3. Knowing that moods change makes it easier to tolerate the bad and savor the good. If you don’t pay attention to your feelings, you are likely to miss a positive emotion, especially if it’s fleeting. Positive emotions are like a cat basking in a pool of sunshine: beautiful, temporary, but thankfully still very real. Fortunately, no bad mood lasts forever. While it may sound counterintuitive, it can also be helpful to to stay with a bad mood, especially if you are still learning to name your emotions. It’s an uncomfortable, but important practice, especially for people who tend to avoid negative feelings.
4. You’ll be practicing mindfulness. If you check in with your emotional state in the here and now you’re also staying in the present. According to mindfulness expert Jon Kabat Zinn, “the only moment we’re ever alive in is now.” Learning to name the emotion you feel right now helps break the cycles of reliving the past or worrying about the future which prevent us from being fully aware of our lives in the present.
5. You will be kinder. Broadening your inner emotional vocabulary will allow you to be more empathic. It’s pretty hard to see things from the perspective of another if you don’t know what emotions actually feel like. Once you know how you’re feeling you may also be nicer to yourself. You will be able to respond to your own needs with greater kindness and understanding.
Learning to take your own emotional temperature can pay off in many ways. This useful skill can help you make better decisions, respond thoughtfully in tough situations, and it may even make you a better friend.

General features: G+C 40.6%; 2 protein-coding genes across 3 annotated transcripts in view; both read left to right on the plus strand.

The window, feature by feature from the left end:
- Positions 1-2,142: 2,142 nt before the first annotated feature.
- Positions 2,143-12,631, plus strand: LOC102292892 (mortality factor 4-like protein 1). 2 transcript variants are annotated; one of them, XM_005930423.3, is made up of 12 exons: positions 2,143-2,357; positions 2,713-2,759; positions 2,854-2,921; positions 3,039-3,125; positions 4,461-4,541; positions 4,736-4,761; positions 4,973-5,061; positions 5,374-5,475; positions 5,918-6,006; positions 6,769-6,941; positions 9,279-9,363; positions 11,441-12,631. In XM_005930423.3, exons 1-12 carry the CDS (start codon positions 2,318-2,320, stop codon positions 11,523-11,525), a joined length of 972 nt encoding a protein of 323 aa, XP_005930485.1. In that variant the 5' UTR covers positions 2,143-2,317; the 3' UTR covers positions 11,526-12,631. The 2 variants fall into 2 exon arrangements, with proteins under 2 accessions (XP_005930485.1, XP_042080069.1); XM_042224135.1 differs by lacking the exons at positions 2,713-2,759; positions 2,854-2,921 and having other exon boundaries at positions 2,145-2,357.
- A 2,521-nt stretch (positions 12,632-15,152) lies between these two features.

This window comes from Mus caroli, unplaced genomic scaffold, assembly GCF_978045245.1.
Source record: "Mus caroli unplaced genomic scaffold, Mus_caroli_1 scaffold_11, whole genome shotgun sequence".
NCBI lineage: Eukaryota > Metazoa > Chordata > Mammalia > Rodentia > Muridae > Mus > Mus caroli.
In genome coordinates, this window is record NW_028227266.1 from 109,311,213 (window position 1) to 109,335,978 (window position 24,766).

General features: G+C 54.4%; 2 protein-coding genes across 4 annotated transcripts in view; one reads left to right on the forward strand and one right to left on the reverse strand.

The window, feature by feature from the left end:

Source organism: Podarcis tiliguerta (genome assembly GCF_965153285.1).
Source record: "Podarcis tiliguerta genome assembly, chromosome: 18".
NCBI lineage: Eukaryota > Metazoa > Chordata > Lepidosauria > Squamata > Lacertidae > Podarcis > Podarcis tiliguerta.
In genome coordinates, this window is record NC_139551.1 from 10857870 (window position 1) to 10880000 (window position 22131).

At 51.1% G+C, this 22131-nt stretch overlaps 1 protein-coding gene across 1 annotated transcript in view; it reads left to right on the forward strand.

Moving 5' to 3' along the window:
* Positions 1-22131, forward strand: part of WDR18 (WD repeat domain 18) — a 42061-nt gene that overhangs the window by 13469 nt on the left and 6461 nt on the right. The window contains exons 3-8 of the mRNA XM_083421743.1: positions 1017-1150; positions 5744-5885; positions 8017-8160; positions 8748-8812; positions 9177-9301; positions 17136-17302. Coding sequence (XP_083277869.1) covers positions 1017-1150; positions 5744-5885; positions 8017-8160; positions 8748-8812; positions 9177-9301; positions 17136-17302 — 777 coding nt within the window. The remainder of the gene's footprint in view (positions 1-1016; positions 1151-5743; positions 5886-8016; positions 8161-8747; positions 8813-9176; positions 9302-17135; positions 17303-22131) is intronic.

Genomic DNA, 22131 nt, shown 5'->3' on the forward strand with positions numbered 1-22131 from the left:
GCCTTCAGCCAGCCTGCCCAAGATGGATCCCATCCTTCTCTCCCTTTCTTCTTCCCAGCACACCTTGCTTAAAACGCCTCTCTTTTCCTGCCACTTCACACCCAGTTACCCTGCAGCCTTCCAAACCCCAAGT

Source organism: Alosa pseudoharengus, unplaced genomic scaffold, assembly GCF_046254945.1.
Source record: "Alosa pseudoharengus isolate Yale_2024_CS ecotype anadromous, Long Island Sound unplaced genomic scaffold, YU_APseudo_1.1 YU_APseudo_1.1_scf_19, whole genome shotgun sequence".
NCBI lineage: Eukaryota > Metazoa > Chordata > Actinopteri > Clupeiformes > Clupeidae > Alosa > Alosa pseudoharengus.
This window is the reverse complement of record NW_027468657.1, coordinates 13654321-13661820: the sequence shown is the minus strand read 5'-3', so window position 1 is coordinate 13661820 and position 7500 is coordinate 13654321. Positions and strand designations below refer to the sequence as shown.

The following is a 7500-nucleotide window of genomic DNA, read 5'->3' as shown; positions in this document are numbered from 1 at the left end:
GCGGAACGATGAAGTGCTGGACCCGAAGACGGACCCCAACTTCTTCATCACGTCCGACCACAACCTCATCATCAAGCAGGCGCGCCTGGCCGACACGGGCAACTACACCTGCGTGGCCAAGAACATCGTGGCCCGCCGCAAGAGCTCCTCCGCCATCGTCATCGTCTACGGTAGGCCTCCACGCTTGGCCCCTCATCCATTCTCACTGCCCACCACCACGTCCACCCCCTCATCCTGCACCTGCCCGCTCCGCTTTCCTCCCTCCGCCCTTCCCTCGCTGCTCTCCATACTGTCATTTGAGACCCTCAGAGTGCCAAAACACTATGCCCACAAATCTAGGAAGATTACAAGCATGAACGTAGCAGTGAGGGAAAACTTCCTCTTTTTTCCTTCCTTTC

Photo credit: Tim Oller
The New York weather was perfect. The autumn sun back-lit the golden leaves, the air just cool enough for a sweater. I’ve never seen so many people crowding the church hall. The positive energy in the air made me hopeful.
It was the antidote to election stress and anxiety I needed.
I love my polling place. The people who run it are wonderful, efficient, well-organized and so nice! This is where I’ve always voted ever since moving to Western New York. It’s where my children learned about voting. They would crowd into the voting booth with me, help me click in my choices and pull the lever together with one final satisfying ka-chunk!
My neighborhood is suburban so you might be surprised to hear it is also amazingly diverse. My neighbors are African American, East Indian, Christian, Jewish, Muslim, Daughters of the American Revolution, hunters and gun owners. They are parents, grand-parents, care-givers, teachers, doctors and business owners. We are Democrats and Republicans. We all get along and we all love our country.
So when I entered my polling place to see the crowd I was so happy to feel the excitement, the sense of unity and goodness in together doing our civic duty. I pray it is this way across the country.
Afterward, I went to the bake sale in the room next door. The church where I vote always has a bake sale going on Election Day. What better or more American way to treat yo’self after voting than with some cookies and an apple pie?
Editor’s note: This article was contributed by Nicole Newcomb, MHC-P, EWN psychotherapist.
Today I looked in the mirror with 153 pounds of sadness. I had reached my “so called” ideal weight that I had set for myself five months ago. I told myself I would truly be happy and content when I reached that number. I convinced myself that all I had to do was watch what I ate and exercise. While it was true that exercise was more beneficial than I once believed, it was also true that happiness was not at the end of the rainbow waiting there for me.